This is the biggest film to come from Apple Studios, but not the only notable release. Coda, another Apple original, actually won Best Picture at the 2021 Academy Awards. Apple is also behind Ridley Scott’s Napoleon and forthcoming releases by directors Jon Watts and Matthew Vaughn, among others.

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Jack Black will reportedly play Steve in the long-delayed Minecraft movie adaptation

Jack Black is reportedly set to play Minecraft Steve. Deadline wrote on Tuesday that the School of Rock actor will play the game’s blocky protagonist alongside Jason Momoa in the game’s long-delayed film adaptation.

The Minecraft adaptation has been in development since 2014. It’s cycled through at least three previous directors (Shawn Levy, Rob McElhenney and Peter Sollett) and two missed release windows (2019 and 2022). Its current target date is April 4, 2025.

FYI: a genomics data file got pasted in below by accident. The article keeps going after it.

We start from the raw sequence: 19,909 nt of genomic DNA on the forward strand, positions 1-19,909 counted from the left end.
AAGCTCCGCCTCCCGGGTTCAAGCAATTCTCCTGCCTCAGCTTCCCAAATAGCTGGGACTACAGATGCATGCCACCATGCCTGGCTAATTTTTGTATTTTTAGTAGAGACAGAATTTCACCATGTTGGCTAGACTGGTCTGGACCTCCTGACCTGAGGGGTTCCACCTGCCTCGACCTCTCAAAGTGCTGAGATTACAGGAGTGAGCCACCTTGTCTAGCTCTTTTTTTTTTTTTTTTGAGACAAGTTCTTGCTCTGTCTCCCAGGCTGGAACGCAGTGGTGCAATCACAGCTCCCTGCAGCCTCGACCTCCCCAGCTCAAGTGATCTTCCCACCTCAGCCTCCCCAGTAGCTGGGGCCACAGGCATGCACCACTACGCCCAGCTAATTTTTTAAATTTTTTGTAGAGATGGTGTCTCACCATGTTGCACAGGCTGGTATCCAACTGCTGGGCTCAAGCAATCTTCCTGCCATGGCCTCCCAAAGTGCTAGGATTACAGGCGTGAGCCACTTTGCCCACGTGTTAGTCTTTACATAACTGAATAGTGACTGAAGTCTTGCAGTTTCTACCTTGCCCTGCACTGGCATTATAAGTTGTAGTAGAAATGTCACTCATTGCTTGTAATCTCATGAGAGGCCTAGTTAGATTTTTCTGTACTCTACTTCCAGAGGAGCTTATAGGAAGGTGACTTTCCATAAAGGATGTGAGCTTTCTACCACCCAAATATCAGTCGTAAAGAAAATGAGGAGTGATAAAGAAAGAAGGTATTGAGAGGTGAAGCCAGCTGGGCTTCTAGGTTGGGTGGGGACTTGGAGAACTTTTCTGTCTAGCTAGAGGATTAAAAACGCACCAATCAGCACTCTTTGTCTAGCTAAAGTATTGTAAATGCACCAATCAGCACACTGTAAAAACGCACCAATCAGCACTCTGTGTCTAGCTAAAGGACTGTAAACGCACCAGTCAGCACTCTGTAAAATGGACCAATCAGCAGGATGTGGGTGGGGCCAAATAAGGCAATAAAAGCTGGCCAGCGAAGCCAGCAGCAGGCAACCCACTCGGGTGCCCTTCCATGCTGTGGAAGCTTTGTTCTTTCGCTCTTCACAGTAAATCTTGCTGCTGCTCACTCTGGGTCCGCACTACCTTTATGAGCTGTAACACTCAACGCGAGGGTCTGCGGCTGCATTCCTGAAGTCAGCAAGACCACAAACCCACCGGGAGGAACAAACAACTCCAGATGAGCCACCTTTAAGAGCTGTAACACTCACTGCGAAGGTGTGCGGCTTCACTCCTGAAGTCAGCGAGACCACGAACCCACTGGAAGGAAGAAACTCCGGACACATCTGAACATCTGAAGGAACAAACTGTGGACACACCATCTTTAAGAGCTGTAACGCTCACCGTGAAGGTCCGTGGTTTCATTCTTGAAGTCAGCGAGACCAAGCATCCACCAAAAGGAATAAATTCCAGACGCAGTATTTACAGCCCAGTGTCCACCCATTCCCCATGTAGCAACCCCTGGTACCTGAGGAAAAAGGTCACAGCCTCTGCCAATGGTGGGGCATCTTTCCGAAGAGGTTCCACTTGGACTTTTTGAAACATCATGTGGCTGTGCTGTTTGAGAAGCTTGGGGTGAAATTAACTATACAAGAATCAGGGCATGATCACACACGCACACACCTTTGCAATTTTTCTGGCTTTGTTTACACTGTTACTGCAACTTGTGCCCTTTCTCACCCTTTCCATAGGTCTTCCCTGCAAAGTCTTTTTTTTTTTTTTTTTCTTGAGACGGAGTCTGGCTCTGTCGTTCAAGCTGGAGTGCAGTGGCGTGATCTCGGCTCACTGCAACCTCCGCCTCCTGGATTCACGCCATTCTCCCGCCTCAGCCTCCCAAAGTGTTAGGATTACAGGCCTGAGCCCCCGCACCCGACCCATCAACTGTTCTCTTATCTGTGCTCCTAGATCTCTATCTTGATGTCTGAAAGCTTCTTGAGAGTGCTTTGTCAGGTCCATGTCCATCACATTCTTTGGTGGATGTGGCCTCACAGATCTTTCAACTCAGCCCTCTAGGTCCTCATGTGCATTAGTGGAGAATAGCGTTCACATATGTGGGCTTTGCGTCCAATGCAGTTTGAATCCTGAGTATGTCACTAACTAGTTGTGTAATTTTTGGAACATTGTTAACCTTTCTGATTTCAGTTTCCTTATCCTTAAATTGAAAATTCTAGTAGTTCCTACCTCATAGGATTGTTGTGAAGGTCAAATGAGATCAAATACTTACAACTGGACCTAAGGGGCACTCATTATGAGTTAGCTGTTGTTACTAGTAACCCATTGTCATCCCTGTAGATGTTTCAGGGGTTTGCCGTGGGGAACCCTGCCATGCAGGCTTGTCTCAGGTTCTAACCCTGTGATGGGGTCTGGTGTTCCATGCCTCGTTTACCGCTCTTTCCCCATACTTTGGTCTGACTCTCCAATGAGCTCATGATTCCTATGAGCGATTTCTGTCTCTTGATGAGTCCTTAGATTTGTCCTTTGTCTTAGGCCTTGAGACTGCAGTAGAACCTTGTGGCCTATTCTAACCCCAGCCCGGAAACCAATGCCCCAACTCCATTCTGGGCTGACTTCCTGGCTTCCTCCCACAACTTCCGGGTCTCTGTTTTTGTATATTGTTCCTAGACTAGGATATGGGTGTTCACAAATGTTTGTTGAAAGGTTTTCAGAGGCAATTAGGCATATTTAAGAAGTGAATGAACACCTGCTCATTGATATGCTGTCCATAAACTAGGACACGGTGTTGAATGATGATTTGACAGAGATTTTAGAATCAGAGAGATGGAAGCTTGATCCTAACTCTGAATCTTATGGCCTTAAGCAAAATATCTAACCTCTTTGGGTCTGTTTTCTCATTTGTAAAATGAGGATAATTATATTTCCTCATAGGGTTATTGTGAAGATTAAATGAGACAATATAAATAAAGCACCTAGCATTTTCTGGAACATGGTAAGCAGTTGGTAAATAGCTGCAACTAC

The writers for the project’s current iteration haven’t yet been revealed. However, adapting the sandbox building game into a plot-driven Hollywood blockbuster will allow for (and probably require) ample creativity from its scribes. A plot synopsis published in 2019 (which may or may not still apply) describes the film as following “a teenage girl and her unlikely group of adventurers. After the malevolent Ender Dragon sets out on a path of destruction, they must save their beautiful, blocky Overworld.”

Image of the character Steve (blocky, rudimentary graphics) from Minecraft in front of an orange gradient background.
Minecraft Steve
Mojang / Microsoft

Black is fresh off a beloved performance as Bowser in The Super Mario Bros. Movie, where he showed the effectiveness of his larger-than-life comedic presence in gaming adaptations. IGN even noted that both of Black’s gaming roles — Bowser and Steve — appeared in Super Smash Bros. Ultimate.